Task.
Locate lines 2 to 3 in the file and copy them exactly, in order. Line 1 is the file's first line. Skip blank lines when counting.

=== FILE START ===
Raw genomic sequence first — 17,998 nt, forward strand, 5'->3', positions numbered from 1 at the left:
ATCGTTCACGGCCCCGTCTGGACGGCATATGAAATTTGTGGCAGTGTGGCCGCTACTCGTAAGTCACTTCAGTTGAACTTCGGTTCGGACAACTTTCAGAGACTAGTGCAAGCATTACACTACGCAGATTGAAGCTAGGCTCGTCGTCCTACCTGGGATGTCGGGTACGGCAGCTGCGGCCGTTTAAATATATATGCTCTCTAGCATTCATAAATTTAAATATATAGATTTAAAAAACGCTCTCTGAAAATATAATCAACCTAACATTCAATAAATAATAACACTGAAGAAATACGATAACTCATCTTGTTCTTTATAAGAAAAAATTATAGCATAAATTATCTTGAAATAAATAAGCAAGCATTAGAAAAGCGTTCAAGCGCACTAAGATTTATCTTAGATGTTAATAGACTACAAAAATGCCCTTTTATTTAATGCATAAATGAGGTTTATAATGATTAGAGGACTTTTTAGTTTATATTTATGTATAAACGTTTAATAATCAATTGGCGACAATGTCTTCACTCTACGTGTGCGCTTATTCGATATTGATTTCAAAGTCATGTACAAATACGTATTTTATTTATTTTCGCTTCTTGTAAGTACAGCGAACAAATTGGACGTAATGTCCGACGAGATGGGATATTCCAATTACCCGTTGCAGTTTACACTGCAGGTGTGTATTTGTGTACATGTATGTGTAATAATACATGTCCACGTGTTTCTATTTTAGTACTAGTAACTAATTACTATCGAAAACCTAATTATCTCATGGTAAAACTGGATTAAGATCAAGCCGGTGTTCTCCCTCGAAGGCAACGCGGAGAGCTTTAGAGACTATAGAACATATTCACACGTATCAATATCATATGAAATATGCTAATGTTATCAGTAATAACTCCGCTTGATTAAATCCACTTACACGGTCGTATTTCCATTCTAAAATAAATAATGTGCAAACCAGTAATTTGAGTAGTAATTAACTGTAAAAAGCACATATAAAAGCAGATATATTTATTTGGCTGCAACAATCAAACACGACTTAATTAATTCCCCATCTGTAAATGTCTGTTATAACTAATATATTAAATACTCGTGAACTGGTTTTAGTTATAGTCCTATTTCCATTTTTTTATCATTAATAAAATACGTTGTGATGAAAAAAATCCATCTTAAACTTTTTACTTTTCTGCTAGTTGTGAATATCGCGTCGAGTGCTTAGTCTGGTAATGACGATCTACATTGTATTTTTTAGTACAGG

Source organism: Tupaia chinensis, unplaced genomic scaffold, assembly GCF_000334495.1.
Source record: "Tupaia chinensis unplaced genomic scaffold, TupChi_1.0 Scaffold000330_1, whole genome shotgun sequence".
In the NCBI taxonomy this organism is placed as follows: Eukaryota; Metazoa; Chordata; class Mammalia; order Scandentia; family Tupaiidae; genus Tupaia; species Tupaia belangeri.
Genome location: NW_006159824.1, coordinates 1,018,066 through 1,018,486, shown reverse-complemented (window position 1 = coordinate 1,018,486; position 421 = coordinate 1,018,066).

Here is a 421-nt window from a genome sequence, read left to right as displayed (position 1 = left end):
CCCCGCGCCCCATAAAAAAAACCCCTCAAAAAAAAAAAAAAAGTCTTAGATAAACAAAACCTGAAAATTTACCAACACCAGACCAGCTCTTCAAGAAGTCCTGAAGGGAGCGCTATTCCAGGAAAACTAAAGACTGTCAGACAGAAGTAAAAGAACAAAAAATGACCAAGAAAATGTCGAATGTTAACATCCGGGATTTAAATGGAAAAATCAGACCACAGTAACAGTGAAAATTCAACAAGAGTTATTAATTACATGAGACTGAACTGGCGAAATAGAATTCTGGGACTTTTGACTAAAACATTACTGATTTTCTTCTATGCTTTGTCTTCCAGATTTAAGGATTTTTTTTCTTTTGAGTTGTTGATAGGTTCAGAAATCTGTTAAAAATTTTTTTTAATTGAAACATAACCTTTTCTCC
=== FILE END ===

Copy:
ATCGTTCACGGCCCCGTCTGGACGGCATATGAAATTTGTGGCAGTGTGGCCGCTACTCGTAAGTCACTTCAGTTGAACTTCGGTTCGGACAACTTTCAGAGACTAGTGCAAGCATTACACTACGCAGATTGAAGCTAGGCTCGTCGTCCTACCTGGGATGTCGGGTACGGCAGCTGCGGCCGTTTAAATATATATGCTCTCTAGCATTCATAAATTTAAATATATAGATTTAAAAAACGCTCTCTGAAAATATAATCAACCTAACATTCAATAAATAATAACACTGAAGAAATACGATAACTCATCTTGTTCTTTATAAGAAAAAATTATAGCATAAATTATCTTGAAATAAATAAGCAAGCATTAGAAAAGCGTTCAAGCGCACTAAGATTTATCTTAGATGTTAATAGACTACAAAAATGCCCTTTTATTTAATGCATAAATGAGGTTTATAATGATTAGAGGACTTTTTAGTTTATATTTATGTATAAACGTTTAATAATCAATTGGCGACAATGTCTTCACTCTACGTGTGCGCTTATTCGATATTGATTTCAAAGTCATGTACAAATACGTATTTTATTTATTTTCGCTTCTTGTAAGTACAGCGAACAAATTGGACGTAATGTCCGACGAGATGGGATATTCCAATTACCCGTTGCAGTTTACACTGCAGGTGTGTATTTGTGTACATGTATGTGTAATAATACATGTCCACGTGTTTCTATTTTAGTACTAGTAACTAATTACTATCGAAAACCTAATTATCTCATGGTAAAACTGGATTAAGATCAAGCCGGTGTTCTCCCTCGAAGGCAACGCGGAGAGCTTTAGAGACTATAGAACATATTCACACGTATCAATATCATATGAAATATGCTAATGTTATCAGTAATAACTCCGCTTGATTAAATCCACTTACACGGTCGTATTTCCATTCTAAAATAAATAATGTGCAAACCAGTAATTTGAGTAGTAATTAACTGTAAAAAGCACATATAAAAGCAGATATATTTATTTGGCTGCAACAATCAAACACGACTTAATTAATTCCCCATCTGTAAATGTCTGTTATAACTAATATATTAAATACTCGTGAACTGGTTTTAGTTATAGTCCTATTTCCATTTTTTTATCATTAATAAAATACGTTGTGATGAAAAAAATCCATCTTAAACTTTTTACTTTTCTGCTAGTTGTGAATATCGCGTCGAGTGCTTAGTCTGGTAATGACGATCTACATTGTATTTTTTAGTACAGG

Source organism: Tupaia chinensis, unplaced genomic scaffold, assembly GCF_000334495.1.